Hopefully, that's exciting! Write down some of your ideas and map out a plan of what seems the most interesting and realistic way for you to start.
If it's overwhelming, don't worry. That's normal! Start with one simple thing that got you interested in Twitch in the first place. What was it? A specific game you wanted to stream? A particular streamer you want to emulate? Do that first, then branch out.
What's up ladies and dudes! Great to finally meet you, and I hope you enjoyed this post. My name is Nathaniell and I'm the owner of One More Cup of Coffee. I started my first online business in 2010 promoting computer software and now I help newbies start their own businesses. Sign up for my #1 recommended training course and learn how to start your business for FREE!
Twitch has grown to be a really saturated market. The most successful are those who try to take a different approach and get creative with their viewers, if that is not a part of your plan, then everyone will think you are boring. Some of the most successful streamers are actually really funny and entertaining or they take the easy way out and wear push up bras and almost no clothing. (*sighs*)
I think it’s really hard to “manufacture” entertainment. Do you think the best twitch streamers are just naturally funny and fun to watch, or are they the people with a plan, a schedule, and a script?
Haha. I have seen those sexy-lady streams though. The funny ones are the ones where the girls wear almost nothing and pretend to be offended when commenters make fun of them. They get more money the more people make fun of them and make rude comments. I thought it was real bullying at first, but then saw a couple exposés on how it’s kind of a racket. Creative though!
Hey, great article here! I think you’ve put quite a thorough explanation of twitch and how to use it too! Thanks!
I’m currently looking to go on twitch, not necessarily to make money but it would be nice to earn a bit on the side 🙂
I also play music and I was wondering if you thought it was a good idea to do multiple things on the same channel. My idea would be to play games, and sometimes (but still regularly) just play music and talk with people? Will it hurt the channel, community, and visibility wise?
Thanks for the comprehensive guide, great work!
I think you can do a lot of interesting things on Twitch now other than gaming. I just saw a video on YouTube, which was Twitch highlights, and people were just making commentary with Sponge Bob playing in the background. Weird, but good for them for finding a niche that works for them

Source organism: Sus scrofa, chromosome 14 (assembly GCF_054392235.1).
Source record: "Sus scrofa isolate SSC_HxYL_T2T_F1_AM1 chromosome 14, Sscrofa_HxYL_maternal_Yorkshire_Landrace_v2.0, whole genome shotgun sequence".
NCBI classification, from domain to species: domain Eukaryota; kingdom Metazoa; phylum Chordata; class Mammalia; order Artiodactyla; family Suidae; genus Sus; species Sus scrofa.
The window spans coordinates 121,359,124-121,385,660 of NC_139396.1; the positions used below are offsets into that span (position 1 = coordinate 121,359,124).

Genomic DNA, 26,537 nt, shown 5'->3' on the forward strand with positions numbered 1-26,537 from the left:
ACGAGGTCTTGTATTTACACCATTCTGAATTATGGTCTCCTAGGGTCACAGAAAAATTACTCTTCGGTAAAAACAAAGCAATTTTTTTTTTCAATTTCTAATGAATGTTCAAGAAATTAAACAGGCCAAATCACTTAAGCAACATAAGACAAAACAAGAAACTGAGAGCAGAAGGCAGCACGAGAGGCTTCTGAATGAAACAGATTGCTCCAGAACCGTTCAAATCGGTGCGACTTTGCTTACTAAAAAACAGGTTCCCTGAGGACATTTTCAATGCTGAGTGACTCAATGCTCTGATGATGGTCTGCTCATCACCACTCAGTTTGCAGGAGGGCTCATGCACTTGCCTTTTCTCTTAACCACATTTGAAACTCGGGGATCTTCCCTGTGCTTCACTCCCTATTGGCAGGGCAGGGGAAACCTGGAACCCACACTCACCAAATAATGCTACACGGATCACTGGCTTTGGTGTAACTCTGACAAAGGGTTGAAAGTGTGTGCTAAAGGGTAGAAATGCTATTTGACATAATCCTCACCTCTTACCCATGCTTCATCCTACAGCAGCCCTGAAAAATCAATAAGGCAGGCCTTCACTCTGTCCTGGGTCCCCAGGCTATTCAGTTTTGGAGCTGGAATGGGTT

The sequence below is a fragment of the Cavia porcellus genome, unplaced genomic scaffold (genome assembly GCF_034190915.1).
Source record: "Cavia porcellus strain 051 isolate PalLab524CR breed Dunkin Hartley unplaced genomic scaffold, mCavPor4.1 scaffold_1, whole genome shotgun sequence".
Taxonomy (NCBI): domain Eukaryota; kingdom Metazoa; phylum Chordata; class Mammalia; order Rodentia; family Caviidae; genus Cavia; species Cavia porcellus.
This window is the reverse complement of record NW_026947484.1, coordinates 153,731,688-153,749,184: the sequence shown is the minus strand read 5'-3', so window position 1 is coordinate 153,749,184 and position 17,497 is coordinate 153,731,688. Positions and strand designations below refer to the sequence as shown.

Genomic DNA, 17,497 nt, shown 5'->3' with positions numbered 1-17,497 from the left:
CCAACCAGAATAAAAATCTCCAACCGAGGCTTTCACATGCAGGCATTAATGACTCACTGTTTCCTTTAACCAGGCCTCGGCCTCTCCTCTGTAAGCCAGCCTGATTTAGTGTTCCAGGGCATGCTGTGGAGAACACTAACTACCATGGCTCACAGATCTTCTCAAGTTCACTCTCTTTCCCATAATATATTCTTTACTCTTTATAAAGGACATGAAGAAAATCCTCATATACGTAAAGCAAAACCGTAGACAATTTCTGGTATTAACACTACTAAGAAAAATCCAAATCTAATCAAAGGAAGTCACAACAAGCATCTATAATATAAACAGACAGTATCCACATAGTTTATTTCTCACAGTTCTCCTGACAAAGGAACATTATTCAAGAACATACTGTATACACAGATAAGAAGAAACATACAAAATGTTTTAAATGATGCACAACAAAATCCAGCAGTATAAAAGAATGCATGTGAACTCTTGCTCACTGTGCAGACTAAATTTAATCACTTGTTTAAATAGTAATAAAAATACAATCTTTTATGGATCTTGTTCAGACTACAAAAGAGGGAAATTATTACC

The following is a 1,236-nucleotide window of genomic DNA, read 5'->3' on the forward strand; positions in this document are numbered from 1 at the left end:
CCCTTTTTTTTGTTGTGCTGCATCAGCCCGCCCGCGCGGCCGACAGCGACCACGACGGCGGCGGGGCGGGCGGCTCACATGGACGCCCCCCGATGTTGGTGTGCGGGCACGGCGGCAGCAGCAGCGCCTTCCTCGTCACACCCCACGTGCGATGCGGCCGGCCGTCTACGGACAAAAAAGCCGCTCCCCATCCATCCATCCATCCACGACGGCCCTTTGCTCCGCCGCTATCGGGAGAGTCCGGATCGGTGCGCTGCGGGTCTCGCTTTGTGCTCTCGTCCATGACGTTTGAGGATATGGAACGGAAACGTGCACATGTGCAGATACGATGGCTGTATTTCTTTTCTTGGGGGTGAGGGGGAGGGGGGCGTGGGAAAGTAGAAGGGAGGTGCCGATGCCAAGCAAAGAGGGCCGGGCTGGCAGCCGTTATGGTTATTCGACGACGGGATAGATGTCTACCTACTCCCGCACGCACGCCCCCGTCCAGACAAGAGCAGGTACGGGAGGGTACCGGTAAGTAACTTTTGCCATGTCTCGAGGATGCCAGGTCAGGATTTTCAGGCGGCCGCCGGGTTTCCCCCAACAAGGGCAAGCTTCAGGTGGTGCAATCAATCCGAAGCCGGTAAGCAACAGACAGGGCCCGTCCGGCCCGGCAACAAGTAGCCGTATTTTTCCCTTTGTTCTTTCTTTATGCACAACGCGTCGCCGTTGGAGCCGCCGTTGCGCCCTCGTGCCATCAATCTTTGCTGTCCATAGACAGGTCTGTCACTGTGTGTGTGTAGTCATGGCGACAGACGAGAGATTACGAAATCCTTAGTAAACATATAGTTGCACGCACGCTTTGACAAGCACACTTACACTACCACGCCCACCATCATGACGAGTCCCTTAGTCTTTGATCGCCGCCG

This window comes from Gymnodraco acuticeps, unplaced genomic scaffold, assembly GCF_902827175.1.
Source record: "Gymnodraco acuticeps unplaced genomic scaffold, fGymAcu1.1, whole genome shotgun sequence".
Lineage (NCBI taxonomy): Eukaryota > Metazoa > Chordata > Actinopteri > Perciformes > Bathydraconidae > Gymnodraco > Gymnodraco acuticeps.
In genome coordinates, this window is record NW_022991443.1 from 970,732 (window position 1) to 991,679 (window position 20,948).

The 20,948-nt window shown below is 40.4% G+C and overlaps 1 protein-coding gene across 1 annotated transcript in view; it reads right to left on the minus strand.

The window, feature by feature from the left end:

It was interesting to see a little bit of Twitches History and founding. I have a few shows I enjoy watching and I think it’s a great platform. I’m also a big fan of youtube, so it was cool to see how you compared them.
What do you think is the greatest pitfalls for people just starting out? And taboos to avoid? Thanks!
I think when people start out they tend to imitate their idols instead of focusing on finding their own voice. Being famous and profitable on Twitch isn’t about following a formula. It’s about being unique!
Oh wow, I didn’t realize that Amazon bought them! You’re right, they now have access to Amazon’s bank account, lol! It will definitely be interesting to see how they expand from here. They are definitely going to give YouTube a run for their money.
Wow, that’s an excellent article about Twitch. I really like how you compared it to YouTube and also how you can make money with Twitch. Believe it or not I actually use Twitch, but for a little different purpose. My home game system, the PS4 will let me stream live through my twitch account which is great because I can go beyond the 15 minute mark that the game system only allows itself. Streaming through Twitch allows me to record longer videos of my gameplay, upload them to YouTube and then post them on my website to relevant content. I also watch other Twitch streams from time to time. How often do you use Twitch?
Cool! I’m glad that Twitch is working out for you. Honestly, I think it’s going to be a big competitor to YouTube in the future, and they are just getting started. Now that they’re owned by Amazon, there’s a lot of room to expand since they have access to Amazon’s bank account LOL.
I personally don’t use Twitch, but I had an experience Twitch streamer write this article for me.